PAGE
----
Earl Brisco went to work on the road against his dad’s wishes. His father predicted that he wouldn’t like the job and would only last for three months, but Earl stayed for forty-one years and one month. What could have prompted men like Brisco, Eddie Bailey, John Clyke, Joe Sealy and many others to develop such a sense of pride in their work?
The tradition of the Black Pullman porter was established in the United States in 1867 by the Pullman Palace Car Company. Later when the company expanded its operations into Canada, the tradition of exclusively hiring Black men as porters was continued and eventually spread to other railway companies.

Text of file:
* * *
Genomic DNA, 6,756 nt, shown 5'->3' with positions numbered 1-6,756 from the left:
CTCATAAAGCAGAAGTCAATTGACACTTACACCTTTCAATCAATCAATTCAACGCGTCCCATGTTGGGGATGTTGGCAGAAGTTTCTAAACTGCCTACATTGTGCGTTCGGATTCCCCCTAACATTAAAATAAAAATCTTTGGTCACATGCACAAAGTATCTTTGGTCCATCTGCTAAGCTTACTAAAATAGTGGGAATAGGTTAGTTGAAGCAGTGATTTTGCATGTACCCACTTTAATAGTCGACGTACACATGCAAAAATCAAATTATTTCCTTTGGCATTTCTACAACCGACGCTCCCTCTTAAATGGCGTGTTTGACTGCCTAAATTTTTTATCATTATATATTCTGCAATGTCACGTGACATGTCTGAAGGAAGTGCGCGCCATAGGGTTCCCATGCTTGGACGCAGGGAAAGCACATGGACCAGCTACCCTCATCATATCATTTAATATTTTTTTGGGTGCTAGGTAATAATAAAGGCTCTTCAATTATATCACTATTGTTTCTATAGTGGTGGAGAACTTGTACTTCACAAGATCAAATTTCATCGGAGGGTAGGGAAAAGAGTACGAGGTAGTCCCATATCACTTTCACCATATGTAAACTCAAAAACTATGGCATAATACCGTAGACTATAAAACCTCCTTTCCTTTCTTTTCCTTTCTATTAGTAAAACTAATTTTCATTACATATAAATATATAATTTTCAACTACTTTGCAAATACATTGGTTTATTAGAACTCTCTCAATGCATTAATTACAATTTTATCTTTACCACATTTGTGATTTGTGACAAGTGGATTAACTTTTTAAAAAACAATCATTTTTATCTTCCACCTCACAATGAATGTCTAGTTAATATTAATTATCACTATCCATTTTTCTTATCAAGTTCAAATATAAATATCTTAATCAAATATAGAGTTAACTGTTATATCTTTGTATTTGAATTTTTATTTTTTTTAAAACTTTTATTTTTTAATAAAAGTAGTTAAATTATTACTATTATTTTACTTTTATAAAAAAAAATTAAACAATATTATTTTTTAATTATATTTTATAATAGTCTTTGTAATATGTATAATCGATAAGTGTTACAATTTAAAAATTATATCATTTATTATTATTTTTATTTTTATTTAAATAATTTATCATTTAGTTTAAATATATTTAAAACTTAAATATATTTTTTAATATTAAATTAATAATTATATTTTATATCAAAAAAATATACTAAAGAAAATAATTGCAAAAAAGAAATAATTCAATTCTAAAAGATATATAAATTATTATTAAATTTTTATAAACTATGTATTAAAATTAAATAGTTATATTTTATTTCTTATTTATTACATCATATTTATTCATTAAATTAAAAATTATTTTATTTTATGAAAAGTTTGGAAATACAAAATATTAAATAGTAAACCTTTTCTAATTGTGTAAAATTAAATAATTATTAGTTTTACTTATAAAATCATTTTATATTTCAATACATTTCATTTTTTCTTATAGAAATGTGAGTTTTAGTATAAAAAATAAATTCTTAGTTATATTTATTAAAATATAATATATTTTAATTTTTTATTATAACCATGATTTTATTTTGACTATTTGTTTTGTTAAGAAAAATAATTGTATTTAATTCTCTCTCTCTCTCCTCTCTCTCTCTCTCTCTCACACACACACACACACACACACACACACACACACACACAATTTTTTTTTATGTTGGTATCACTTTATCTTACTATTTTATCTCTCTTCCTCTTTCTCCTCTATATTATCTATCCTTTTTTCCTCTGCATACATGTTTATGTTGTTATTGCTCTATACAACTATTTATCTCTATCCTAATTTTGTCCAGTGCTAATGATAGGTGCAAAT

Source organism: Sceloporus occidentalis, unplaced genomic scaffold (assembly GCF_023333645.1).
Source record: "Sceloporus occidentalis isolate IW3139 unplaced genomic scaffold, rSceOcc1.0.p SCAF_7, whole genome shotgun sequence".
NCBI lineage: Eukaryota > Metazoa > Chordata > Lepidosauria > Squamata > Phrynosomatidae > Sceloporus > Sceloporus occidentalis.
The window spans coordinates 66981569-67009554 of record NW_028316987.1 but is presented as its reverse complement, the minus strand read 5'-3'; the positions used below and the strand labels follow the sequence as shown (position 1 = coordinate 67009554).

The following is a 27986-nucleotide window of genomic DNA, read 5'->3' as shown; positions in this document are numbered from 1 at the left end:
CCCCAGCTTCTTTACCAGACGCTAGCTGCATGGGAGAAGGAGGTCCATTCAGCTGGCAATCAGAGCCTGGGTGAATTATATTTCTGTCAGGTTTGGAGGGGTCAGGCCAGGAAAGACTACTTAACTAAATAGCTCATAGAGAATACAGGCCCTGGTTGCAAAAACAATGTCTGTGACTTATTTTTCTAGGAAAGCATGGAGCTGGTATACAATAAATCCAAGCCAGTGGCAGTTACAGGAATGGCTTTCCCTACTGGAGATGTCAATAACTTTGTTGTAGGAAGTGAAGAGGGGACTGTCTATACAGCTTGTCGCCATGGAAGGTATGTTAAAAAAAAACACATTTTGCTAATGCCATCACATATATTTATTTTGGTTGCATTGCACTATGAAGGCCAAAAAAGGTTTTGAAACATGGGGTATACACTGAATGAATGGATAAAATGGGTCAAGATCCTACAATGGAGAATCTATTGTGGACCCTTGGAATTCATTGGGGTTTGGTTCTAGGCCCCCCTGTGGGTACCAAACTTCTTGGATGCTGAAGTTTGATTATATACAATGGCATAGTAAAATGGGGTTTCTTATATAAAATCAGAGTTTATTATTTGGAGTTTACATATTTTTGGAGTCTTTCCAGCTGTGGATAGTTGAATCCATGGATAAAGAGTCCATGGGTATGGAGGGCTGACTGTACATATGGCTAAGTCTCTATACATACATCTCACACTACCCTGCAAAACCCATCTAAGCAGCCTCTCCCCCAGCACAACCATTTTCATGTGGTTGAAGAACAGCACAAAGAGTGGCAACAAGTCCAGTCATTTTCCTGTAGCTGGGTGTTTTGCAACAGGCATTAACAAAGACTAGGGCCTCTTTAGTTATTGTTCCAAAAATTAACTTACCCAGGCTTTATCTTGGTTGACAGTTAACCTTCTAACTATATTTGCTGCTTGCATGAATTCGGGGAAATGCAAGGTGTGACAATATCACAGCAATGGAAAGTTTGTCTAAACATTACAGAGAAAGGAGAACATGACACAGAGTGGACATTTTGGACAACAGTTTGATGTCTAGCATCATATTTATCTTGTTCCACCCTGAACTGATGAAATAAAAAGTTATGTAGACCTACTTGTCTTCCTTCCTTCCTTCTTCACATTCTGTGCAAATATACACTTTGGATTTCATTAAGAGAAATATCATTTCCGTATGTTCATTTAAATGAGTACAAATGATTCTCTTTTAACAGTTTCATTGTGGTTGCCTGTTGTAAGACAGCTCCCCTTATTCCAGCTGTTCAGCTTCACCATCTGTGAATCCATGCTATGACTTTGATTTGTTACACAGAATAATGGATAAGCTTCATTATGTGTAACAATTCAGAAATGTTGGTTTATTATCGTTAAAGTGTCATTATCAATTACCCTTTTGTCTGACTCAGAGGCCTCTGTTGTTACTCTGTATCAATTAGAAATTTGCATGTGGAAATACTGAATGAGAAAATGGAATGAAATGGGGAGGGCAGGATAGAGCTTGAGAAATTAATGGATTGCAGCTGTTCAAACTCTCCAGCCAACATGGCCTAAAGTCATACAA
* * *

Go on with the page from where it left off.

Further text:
The Black sleeping-car porters became the caretakers of philosophers and diplomats, doctors and ministers.
This 1996 documentary takes a nostalgic ride through history to present the experiences of these sleeping-car porters who worked on Canada’s railways from the early 1900s through the 1960s. There was a strong sense of pride among these men and they were well-respected by their communities.
Listen as these men share their stories of life lessons amidst harsh working conditions that eventually opened doors of opportunity for hundreds of other young Black men.